In addition to the core competency of the entrepreneur, three additional core competencies distinguish the best family businesses from others: technology and innovation, exceptional customer relationships and network competence.
- In the most successful companies, technology and innovation competence is a crucial core competency, even though it takes on different aspects between companies and industries. For example, Dr Schär, world market leader for gluten-free products, interprets the core competencies associated with technology and innovation differently than Victorinox. In essence, however, there are no differences. No matter how these companies apply their competencies, they both generate competitive advantages.
- Exceptional customer relationships are another core competency. This quality is not a matter of customer orientation but a positive form of fanaticism. Christoph Kasslatter, managing director of the successful Clean, Food and Facility Specialist Markas of the Kasslatter family, describes this customer proximity as a culture of caring:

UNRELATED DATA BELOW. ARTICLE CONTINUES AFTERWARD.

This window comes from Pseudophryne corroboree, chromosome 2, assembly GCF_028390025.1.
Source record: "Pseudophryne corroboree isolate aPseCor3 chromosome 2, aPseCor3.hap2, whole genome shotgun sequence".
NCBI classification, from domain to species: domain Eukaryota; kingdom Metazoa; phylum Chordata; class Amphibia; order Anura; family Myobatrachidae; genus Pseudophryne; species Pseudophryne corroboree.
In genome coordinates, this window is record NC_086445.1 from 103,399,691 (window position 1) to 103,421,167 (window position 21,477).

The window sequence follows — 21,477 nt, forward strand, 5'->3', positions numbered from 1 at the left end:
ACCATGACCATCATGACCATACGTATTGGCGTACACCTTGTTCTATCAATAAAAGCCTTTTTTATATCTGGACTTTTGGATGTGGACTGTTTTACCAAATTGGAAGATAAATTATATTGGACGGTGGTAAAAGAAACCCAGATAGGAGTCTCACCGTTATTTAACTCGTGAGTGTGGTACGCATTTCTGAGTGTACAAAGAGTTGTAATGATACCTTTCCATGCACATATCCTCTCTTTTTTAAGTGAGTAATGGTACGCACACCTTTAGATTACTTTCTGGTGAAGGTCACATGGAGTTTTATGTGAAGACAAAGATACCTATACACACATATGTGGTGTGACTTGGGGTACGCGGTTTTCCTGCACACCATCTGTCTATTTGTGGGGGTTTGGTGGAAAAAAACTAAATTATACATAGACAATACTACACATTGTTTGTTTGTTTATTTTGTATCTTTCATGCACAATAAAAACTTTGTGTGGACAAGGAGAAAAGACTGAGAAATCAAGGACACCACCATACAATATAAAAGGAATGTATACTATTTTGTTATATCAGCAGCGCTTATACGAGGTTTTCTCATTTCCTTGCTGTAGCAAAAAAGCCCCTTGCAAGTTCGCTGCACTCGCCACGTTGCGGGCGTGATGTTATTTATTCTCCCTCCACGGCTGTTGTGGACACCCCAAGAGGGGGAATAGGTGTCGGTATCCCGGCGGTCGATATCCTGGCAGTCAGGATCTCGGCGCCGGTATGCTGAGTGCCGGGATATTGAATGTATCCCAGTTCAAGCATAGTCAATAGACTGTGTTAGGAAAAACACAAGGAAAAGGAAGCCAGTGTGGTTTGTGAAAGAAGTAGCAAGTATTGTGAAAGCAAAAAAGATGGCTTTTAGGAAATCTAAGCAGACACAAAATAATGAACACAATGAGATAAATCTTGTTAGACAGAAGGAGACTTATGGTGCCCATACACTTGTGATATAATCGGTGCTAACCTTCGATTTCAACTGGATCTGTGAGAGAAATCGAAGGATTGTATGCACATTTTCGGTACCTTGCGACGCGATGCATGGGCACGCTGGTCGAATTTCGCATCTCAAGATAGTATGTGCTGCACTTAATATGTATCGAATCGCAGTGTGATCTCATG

“Everyone can make mistakes. Anyone who does not make mistakes does not work at all. However, everyone and the company as a whole must learn from the mistakes. And what we should never allow is that we do not care about these mistakes, especially when customers are affected. We are caretakers. That makes us different in our customer relationships.”
In the most successful companies, this over-pointed customer proximity is a lived culture, which shows itself through actions and behaviours daily.
- Network competence is the fourth defining core Active entrepreneurs, managers and members of corporate families know the value of networking. Open, transparent lobbying in purpose-built communities is an integral part of business practice. Network competency inevitably creates competitive advantages. In the case of multigeneration family businesses, keeping these networks through the succession process is imperative. Relationships are fundamental when it comes to networking competency, and maintaining relationships requires time, character and personality.